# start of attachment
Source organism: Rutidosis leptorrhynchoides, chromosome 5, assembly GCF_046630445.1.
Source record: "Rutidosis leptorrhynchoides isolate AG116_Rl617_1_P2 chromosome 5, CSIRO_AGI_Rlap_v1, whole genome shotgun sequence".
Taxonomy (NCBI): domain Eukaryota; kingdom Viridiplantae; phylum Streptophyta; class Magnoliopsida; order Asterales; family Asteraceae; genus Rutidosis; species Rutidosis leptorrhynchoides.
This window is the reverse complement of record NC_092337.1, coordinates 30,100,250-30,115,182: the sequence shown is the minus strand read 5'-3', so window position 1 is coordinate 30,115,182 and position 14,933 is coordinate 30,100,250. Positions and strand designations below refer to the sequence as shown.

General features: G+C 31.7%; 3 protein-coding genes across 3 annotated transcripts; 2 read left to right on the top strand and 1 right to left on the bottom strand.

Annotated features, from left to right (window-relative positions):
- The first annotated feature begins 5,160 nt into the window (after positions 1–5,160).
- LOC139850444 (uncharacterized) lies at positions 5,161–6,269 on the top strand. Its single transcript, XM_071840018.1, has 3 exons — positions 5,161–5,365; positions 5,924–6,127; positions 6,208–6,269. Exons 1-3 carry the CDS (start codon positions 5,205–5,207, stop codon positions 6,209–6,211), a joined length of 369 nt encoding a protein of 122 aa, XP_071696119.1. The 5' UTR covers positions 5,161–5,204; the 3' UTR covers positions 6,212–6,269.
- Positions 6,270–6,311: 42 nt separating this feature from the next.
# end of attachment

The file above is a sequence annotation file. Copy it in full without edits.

Source organism: Rutidosis leptorrhynchoides, chromosome 5, assembly GCF_046630445.1.
Source record: "Rutidosis leptorrhynchoides isolate AG116_Rl617_1_P2 chromosome 5, CSIRO_AGI_Rlap_v1, whole genome shotgun sequence".
Taxonomy (NCBI): domain Eukaryota; kingdom Viridiplantae; phylum Streptophyta; class Magnoliopsida; order Asterales; family Asteraceae; genus Rutidosis; species Rutidosis leptorrhynchoides.
This window is the reverse complement of record NC_092337.1, coordinates 30,100,250-30,115,182: the sequence shown is the minus strand read 5'-3', so window position 1 is coordinate 30,115,182 and position 14,933 is coordinate 30,100,250. Positions and strand designations below refer to the sequence as shown.

General features: G+C 31.7%; 3 protein-coding genes across 3 annotated transcripts; 2 read left to right on the top strand and 1 right to left on the bottom strand.

Annotated features, from left to right (window-relative positions):
- The first annotated feature begins 5,160 nt into the window (after positions 1–5,160).
- LOC139850444 (uncharacterized) lies at positions 5,161–6,269 on the top strand. Its single transcript, XM_071840018.1, has 3 exons — positions 5,161–5,365; positions 5,924–6,127; positions 6,208–6,269. Exons 1-3 carry the CDS (start codon positions 5,205–5,207, stop codon positions 6,209–6,211), a joined length of 369 nt encoding a protein of 122 aa, XP_071696119.1. The 5' UTR covers positions 5,161–5,204; the 3' UTR covers positions 6,212–6,269.
- Positions 6,270–6,311: 42 nt separating this feature from the next.